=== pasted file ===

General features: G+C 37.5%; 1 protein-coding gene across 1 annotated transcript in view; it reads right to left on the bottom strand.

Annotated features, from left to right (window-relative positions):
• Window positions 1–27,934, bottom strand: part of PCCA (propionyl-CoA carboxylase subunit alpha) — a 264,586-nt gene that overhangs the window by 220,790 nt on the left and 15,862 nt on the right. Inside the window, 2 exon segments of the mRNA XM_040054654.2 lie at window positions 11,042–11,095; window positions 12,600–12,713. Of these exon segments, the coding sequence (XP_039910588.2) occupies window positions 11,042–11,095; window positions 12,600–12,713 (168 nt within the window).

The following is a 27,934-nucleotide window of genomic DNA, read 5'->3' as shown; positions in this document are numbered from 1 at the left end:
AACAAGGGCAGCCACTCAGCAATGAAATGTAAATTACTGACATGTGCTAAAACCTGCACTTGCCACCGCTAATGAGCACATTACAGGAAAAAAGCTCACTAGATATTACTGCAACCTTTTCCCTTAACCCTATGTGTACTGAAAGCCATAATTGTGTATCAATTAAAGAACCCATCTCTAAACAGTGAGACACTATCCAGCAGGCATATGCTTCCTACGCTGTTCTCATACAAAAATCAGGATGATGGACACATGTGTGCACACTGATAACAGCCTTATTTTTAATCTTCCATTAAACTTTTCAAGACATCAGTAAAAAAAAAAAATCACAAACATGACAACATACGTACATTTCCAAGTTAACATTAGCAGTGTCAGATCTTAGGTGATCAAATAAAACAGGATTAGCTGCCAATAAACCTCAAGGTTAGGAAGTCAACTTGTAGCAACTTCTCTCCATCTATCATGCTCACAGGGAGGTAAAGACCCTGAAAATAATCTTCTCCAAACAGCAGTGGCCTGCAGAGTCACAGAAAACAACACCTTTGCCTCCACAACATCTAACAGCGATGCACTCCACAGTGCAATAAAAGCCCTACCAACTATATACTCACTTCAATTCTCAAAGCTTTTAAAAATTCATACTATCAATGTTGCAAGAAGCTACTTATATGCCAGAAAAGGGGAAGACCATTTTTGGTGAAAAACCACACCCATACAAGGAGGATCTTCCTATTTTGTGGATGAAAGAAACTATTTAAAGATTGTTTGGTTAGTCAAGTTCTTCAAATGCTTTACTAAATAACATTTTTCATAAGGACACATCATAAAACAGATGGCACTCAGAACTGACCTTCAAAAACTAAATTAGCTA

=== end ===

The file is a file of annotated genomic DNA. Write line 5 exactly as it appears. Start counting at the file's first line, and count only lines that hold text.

AACAAGGGCAGCCACTCAGCAATGAAATGTAAATTACTGACATGTGCTAAAACCTGCACTTGCCACCGCTAATGAGCACATTACAGGAAAAAAGCTCACTAGATATTACTGCAACCTTTTCCCTTAACCCTATGTGTACTGAAAGCCATAATTGTGTATCAATTAAAGAACCCATCTCTAAACAGTGAGACACTATCCAGCAGGCATATGCTTCCTACGCTGTTCTCATACAAAAATCAGGATGATGGACACATGTGTGCACACTGATAACAGCCTTATTTTTAATCTTCCATTAAACTTTTCAAGACATCAGTAAAAAAAAAAAATCACAAACATGACAACATACGTACATTTCCAAGTTAACATTAGCAGTGTCAGATCTTAGGTGATCAAATAAAACAGGATTAGCTGCCAATAAACCTCAAGGTTAGGAAGTCAACTTGTAGCAACTTCTCTCCATCTATCATGCTCACAGGGAGGTAAAGACCCTGAAAATAATCTTCTCCAAACAGCAGTGGCCTGCAGAGTCACAGAAAACAACACCTTTGCCTCCACAACATCTAACAGCGATGCACTCCACAGTGCAATAAAAGCCCTACCAACTATATACTCACTTCAATTCTCAAAGCTTTTAAAAATTCATACTATCAATGTTGCAAGAAGCTACTTATATGCCAGAAAAGGGGAAGACCATTTTTGGTGAAAAACCACACCCATACAAGGAGGATCTTCCTATTTTGTGGATGAAAGAAACTATTTAAAGATTGTTTGGTTAGTCAAGTTCTTCAAATGCTTTACTAAATAACATTTTTCATAAGGACACATCATAAAACAGATGGCACTCAGAACTGACCTTCAAAAACTAAATTAGCTA